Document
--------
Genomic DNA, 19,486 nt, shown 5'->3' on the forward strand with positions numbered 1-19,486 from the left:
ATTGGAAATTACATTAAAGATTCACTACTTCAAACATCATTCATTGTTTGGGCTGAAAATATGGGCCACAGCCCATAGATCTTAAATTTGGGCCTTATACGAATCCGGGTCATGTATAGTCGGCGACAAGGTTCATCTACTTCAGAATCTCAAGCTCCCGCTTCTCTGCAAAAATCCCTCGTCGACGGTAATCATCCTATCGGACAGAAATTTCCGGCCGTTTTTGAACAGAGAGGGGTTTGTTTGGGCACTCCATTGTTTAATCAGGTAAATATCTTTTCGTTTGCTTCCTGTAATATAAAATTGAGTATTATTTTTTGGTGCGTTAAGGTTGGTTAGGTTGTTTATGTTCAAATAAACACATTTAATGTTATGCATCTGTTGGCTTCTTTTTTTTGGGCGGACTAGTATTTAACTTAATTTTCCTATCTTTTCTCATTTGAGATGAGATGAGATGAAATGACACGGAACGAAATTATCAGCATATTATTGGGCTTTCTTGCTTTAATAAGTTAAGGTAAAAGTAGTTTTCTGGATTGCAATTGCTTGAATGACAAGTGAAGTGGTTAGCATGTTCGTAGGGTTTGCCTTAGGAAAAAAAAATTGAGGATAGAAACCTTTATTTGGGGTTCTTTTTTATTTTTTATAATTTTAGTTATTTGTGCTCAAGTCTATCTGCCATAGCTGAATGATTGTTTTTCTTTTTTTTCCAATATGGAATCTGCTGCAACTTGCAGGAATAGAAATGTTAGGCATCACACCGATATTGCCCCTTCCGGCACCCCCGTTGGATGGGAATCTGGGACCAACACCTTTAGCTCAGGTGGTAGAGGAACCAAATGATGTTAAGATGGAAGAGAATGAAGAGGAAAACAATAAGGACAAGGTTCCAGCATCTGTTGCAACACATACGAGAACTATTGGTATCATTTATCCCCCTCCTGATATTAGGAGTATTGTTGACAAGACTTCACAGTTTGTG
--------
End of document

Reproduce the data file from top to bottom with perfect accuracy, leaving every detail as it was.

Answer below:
Genomic DNA, 19,486 nt, shown 5'->3' on the forward strand with positions numbered 1-19,486 from the left:
ATTGGAAATTACATTAAAGATTCACTACTTCAAACATCATTCATTGTTTGGGCTGAAAATATGGGCCACAGCCCATAGATCTTAAATTTGGGCCTTATACGAATCCGGGTCATGTATAGTCGGCGACAAGGTTCATCTACTTCAGAATCTCAAGCTCCCGCTTCTCTGCAAAAATCCCTCGTCGACGGTAATCATCCTATCGGACAGAAATTTCCGGCCGTTTTTGAACAGAGAGGGGTTTGTTTGGGCACTCCATTGTTTAATCAGGTAAATATCTTTTCGTTTGCTTCCTGTAATATAAAATTGAGTATTATTTTTTGGTGCGTTAAGGTTGGTTAGGTTGTTTATGTTCAAATAAACACATTTAATGTTATGCATCTGTTGGCTTCTTTTTTTTGGGCGGACTAGTATTTAACTTAATTTTCCTATCTTTTCTCATTTGAGATGAGATGAGATGAAATGACACGGAACGAAATTATCAGCATATTATTGGGCTTTCTTGCTTTAATAAGTTAAGGTAAAAGTAGTTTTCTGGATTGCAATTGCTTGAATGACAAGTGAAGTGGTTAGCATGTTCGTAGGGTTTGCCTTAGGAAAAAAAAATTGAGGATAGAAACCTTTATTTGGGGTTCTTTTTTATTTTTTATAATTTTAGTTATTTGTGCTCAAGTCTATCTGCCATAGCTGAATGATTGTTTTTCTTTTTTTTCCAATATGGAATCTGCTGCAACTTGCAGGAATAGAAATGTTAGGCATCACACCGATATTGCCCCTTCCGGCACCCCCGTTGGATGGGAATCTGGGACCAACACCTTTAGCTCAGGTGGTAGAGGAACCAAATGATGTTAAGATGGAAGAGAATGAAGAGGAAAACAATAAGGACAAGGTTCCAGCATCTGTTGCAACACATACGAGAACTATTGGTATCATTTATCCCCCTCCTGATATTAGGAGTATTGTTGACAAGACTTCACAGTTTGTG